Bangladeshi School Kids Educate People About Tiger Conservation, India can Learn few Things
The majestic tigers are one of the endangered wildlife species. The beautiful skin and other organs of this beautiful animal have made him prone to the poaching and fear-inspired killings. Sundarbans, which are spread through India’s Bengal region and Bangladesh, are home to a large number of tigers in this south-Asian region.
The mangroves of Sundarbans’ delta provide a safe habitat for the big cats. But the fear-inspired killings, poaching, hunting for meat and deforestation are driving these felines out of their home into the open, where they are more prone to the greed of man.
Sundarbans, the only mangrove tiger habitat in the world has been protecting tigers for generations but due to the constant climate change and calamities it brings, the thickets are depleting. The rising tides and fluctuating weather has taken a toll on the mangroves. Since their habitat is getting destroyed, tigers are coming out of jungles and toward the towns and villages, where people get hurt or they hurt this animal.
Efforts are being done on a global level, but the work of school kids in order to protect tigers and their habitat in Sundarbans is really inspiring. The school children in the Sundarbans region of Bangladesh are spreading awareness and educating the people about the importance of tiger conservation and protection of mangroves.
These children have been trained as ‘Tiger scouts’ by Bangladeshi organization Wild Team to become future conservation leaders and deliver the message about the preservation of tigers and their habitat. The children go from home to home talking to people about the serious matter.
Little tiger scouts meet with people and educate them about the consequences of deforestation and hunting. Deer hunting in the area has created a scarcity of food for tigers, so they attack the human settlements which are spreading towards the green areas. Kids try to mitigate the human-animal conflicts during their talks with the natives.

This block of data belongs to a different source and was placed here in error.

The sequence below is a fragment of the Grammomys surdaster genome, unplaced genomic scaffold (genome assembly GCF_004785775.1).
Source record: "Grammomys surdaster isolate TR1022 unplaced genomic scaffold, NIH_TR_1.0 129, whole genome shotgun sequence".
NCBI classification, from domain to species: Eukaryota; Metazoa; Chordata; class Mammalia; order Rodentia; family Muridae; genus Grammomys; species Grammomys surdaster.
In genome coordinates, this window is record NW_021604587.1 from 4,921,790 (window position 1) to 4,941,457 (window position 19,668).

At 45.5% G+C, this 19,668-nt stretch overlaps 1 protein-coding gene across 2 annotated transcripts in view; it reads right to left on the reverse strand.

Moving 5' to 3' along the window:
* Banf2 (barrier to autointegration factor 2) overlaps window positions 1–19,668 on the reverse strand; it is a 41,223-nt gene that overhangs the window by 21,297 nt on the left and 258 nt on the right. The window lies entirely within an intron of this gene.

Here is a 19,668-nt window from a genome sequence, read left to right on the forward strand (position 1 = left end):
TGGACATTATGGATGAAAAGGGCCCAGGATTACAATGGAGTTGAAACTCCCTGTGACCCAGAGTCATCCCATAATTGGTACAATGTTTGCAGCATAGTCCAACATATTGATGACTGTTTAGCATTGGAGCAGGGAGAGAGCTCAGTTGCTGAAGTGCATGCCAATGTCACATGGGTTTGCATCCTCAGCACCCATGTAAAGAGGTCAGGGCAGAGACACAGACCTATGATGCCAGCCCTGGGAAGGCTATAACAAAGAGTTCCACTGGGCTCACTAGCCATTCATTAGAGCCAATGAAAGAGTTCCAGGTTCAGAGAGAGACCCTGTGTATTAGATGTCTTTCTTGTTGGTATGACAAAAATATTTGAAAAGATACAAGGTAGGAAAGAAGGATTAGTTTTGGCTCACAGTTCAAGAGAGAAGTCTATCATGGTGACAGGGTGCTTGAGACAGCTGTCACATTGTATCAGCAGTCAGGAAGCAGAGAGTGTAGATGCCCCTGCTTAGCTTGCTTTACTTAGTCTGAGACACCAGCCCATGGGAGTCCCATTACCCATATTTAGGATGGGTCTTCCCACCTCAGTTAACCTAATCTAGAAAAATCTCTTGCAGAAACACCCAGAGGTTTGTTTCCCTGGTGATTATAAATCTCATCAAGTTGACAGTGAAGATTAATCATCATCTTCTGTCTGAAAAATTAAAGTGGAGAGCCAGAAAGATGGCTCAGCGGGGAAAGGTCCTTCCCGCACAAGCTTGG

Initially, people were reluctant to listen to children and mend their ways, but after some time they realize and understand the profound message. After all, nobody will argue and fight with children.
The Wildlife Trust of India (WTI), which is working as a part of the International Union for Conservation of Nature (IUCN) funded Integrated Tiger Habitat Conservation Program (ITHCP) in the area, brought together the school children from Bangladesh Sundarbans for a three day meet with their Indian counterparts for learning and sharing experience on living with tigers.
This event was attended by many school children, teachers and forest officers. Tiger scouts shared their mode of work and emphasized the importance of the young generation to take up the responsibility to save Sundarbans and its wildlife.
WTI aims to develop a tiger scout platform similar to the one in their neighboring country, in order to bring a lasting positive change in the mindset of the populace living around the Sundarban Tiger Reserve, and thus successfully save the mangrove and its tigers for the generations to come.
Such initiatives are necessary in times like these when the tiger population is decreasing day by day. If the people still don’t mend their thoughts and ways, future generations might see the beautiful tigers in the pictures only.